Posted by: Steven Sam | July 10, 2009

A Lie group which isn’t a matrix group

In this post, I want to give an example of a Lie group which is not isomorphic to a subgroup of a matrix group. This contrasts with the algebraic picture, where every affine algebraic group can be realized as a subgroup of a matrix group. I’ll just sketch the details.

The group we’ll use is the universal cover G of \mathbf{SL}_2(\mathbf{R}). One can realize \mathbf{SL}_2(\mathbf{R}) as a fiber bundle with fiber \mathbf{R} over \mathbf{R}^2 \setminus \{(0,0)\} via the map which sends a matrix to its first row, so its fundamental group is \mathbf{Z}. Similarly, we can use this map to show that \mathbf{SL}_2(\mathbf{C}) is a fiber bundle with fiber \mathbf{C} over \mathbf{C}^2 \setminus \{(0,0)\} and hence is simply connected.

Now let r \colon G \to \mathbf{GL}_n(\mathbf{R}) be any smooth map. It induces a map on Lie algebras r_* \colon \mathfrak{sl}_2(\mathbf{R}) \to \mathfrak{gl}_n(\mathbf{R}). We can use this to define a map f \colon \mathfrak{sl}_2(\mathbf{C}) \to \mathfrak{gl}_n(\mathbf{C}) by f(A+iB) = r_*(A) + ir_*(B). It’s straightforward to check that f preserves the Lie bracket. Since \mathbf{SL}_2(\mathbf{C}) is simply connected, f is the derivative of some smooth map F \colon \mathbf{SL}_2(\mathbf{C}) \to \mathbf{GL}_n(\mathbf{C}).

To show that r cannot be injective, we will show that the composition G \xrightarrow{r} \mathbf{GL}_n(\mathbf{R}) \to \mathbf{GL}_n(\mathbf{C}) is not injective, where the second map is the usual inclusion. I claim that this composition is the same map as the composition G \xrightarrow{\pi} \mathbf{SL}_2(\mathbf{R}) \to \mathbf{SL}_2(\mathbf{C}) \xrightarrow{F} \mathbf{GL}_n(\mathbf{C}), where \pi is the covering space map. By construction, these two compositions induce the same differentials on their Lie algebras. Now using the fact that both G and \mathbf{GL}_n(\mathbf{C}) are connected, this implies that the map on the level of Lie groups must be equal as well. But \pi is not injective: we saw above that the fundamental group for \mathbf{SL}_2(\mathbf{R}) is nontrivial, so we are done.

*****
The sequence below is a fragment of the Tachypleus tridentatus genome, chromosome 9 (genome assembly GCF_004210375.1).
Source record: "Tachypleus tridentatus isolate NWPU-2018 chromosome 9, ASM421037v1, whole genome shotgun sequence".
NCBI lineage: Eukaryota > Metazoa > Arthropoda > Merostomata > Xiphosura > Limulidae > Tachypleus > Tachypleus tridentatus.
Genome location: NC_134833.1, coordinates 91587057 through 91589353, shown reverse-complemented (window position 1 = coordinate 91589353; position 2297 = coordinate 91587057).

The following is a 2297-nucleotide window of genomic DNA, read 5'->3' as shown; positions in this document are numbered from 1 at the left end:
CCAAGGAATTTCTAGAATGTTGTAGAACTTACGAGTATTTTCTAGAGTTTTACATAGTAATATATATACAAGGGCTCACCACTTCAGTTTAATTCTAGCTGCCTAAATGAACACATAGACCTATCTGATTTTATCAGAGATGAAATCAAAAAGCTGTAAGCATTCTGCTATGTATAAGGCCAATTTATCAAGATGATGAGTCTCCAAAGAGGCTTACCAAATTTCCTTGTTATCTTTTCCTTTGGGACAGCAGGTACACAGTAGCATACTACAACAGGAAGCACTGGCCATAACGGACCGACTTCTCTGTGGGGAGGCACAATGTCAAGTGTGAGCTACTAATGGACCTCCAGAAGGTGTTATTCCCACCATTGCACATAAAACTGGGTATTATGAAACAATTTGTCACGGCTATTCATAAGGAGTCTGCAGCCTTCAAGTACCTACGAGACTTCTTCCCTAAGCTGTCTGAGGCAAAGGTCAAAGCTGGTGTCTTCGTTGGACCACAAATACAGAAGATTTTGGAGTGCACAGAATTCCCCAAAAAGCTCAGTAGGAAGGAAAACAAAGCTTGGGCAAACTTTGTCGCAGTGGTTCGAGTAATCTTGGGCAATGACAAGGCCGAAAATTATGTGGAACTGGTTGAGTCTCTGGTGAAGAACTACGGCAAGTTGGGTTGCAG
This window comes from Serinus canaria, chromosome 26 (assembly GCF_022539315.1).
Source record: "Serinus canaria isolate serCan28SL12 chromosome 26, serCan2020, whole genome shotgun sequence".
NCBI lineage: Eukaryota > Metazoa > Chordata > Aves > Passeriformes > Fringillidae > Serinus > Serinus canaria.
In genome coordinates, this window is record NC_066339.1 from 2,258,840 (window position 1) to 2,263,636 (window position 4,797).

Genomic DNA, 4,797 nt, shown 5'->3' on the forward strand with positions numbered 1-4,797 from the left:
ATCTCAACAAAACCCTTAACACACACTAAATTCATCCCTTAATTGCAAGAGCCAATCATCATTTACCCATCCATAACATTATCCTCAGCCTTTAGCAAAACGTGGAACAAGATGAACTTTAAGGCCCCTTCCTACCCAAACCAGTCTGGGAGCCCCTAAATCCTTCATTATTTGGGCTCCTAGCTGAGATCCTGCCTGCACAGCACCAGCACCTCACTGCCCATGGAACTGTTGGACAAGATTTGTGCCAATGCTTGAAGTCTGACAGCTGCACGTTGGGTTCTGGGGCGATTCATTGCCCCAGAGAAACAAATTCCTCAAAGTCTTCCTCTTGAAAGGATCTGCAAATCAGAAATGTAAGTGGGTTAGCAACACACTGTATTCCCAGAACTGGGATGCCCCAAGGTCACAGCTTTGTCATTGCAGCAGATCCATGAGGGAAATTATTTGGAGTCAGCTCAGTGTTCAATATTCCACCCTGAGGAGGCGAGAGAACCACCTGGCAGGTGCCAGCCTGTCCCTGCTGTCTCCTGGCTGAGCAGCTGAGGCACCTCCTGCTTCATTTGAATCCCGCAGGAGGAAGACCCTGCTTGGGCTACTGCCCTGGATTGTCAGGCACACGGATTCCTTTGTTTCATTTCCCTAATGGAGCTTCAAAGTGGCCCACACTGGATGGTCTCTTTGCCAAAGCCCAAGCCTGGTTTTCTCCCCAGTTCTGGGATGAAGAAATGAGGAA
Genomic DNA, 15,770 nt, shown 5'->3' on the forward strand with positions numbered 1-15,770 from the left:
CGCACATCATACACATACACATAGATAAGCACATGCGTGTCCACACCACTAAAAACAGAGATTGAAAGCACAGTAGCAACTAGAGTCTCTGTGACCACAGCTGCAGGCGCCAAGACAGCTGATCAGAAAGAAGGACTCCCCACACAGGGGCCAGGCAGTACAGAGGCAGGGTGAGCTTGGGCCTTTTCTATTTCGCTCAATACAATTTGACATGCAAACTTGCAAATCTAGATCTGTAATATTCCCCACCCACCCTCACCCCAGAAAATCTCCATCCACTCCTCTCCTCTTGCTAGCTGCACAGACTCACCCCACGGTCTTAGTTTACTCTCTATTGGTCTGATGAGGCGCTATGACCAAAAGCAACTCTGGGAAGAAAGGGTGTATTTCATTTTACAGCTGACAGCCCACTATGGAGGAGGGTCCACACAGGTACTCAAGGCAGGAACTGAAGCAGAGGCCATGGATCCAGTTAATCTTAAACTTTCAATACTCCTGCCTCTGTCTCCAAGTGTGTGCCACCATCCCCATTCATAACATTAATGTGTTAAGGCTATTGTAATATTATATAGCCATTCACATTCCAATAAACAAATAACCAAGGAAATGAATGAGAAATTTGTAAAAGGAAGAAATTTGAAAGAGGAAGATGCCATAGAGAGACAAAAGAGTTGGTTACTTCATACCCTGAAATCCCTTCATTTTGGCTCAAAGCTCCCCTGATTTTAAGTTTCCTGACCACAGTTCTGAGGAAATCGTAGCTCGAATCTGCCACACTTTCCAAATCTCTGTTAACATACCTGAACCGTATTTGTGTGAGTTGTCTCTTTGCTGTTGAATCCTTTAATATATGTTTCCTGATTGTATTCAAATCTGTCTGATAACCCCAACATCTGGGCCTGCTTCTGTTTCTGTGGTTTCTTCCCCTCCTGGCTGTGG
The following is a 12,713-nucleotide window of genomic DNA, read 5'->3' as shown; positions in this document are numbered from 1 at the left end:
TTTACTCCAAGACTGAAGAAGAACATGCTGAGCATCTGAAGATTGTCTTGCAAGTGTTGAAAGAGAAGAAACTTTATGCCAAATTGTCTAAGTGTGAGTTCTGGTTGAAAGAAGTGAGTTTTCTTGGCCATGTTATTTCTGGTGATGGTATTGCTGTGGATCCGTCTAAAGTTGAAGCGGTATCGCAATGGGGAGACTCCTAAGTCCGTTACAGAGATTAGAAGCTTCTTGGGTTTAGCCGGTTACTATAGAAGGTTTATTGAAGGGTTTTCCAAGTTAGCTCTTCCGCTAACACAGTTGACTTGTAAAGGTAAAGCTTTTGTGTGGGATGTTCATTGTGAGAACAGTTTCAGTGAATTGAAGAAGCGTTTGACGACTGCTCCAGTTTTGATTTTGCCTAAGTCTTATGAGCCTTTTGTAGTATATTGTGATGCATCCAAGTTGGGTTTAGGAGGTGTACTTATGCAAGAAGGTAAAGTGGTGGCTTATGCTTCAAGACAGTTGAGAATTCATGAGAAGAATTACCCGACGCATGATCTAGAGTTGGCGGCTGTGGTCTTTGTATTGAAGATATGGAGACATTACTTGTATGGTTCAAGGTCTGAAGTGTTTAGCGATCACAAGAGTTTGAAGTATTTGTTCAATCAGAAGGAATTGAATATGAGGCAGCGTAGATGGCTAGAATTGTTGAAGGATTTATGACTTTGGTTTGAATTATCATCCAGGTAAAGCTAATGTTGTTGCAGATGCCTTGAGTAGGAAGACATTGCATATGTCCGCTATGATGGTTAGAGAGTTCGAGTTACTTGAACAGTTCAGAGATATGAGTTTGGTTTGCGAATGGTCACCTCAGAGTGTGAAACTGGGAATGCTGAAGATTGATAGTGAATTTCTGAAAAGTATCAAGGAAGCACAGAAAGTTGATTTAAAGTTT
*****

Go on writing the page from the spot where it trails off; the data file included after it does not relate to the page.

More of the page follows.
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Responses

  1. I really like this result. I don’t remember, though: is there a similar example over C?

    So the interpretation is something like this:

    Understanding mappings into matrix groups is precisely the same as understanding the category of finite-dimensional representations of a Lie group. So the subgroups of matrix groups are precisely the ones that can be distinguished by their finite-dimensional representation theory. For example, the algebraic groups can.

    What this means, then, is that for understanding real Lie groups, we need to work with a larger category of representations. Do you have a favorite candidate? It shouldn’t be too large: it would be great if the representations have some analytic control.

  2. Theo:

    Your first question: by similar example, do you mean does there exist complex Lie groups which aren’t matrix groups? The answer is no if the group is semisimple since all such groups are algebraic. It seemed like a hard thing to search for, but there are examples of complex Lie groups which aren’t algebraic: certain 2-dimensional tori which are extensions of an elliptic curve by another elliptic curve. I found out about this from this paper:

    Frans Oort and Yuri Zarhin, Endomorphism algebras of complex tori, Math. Ann. 303 (1995), no. 1, 11–29.

    I guess this still doesn’t give an example of something which isn’t linear, oh well.

    As for your second question: I don’t really know anything about Lie groups. Maybe taking all unitary representations is good enough? If that’s wrong, I’d guess taking all representations would be enough. I’m still tempted to think this is wrong since Tannaka-Krein duality is stated for compact groups. I’d like to know the answer if you figure it out though.

  3. The existence of nonalgebraic complex tori has been known for quite a long time, and is basically a consequence of a theorem of Lefschetz concerning ampleness of line bundles. You can find a discussion near the beginning of Mumford’s Abelian Varieties, together with an example of a non-compact complex Lie group with two algebraizations, only one of which is linear.

    There are some silly non-matrix Lie groups, like permutations of an infinite set. I think a slightly more interesting example (if it is in fact an example) is the quotient of 3×3 unipotent upper triangular matrices by a copy of the integers living in the center.

  4. Hi Scott:

    Thanks for the reference. I will take a look at that.

    Your example of 3×3 unipotent upper triangular matrices modulo a copy of the integers in the center looks correct: if a representation is zero on this discrete subgroup, then it is zero on the whole center. Thanks!

  5. I have nothing to contribute; I just wanted to say that this is a very nice post, short and sweet.


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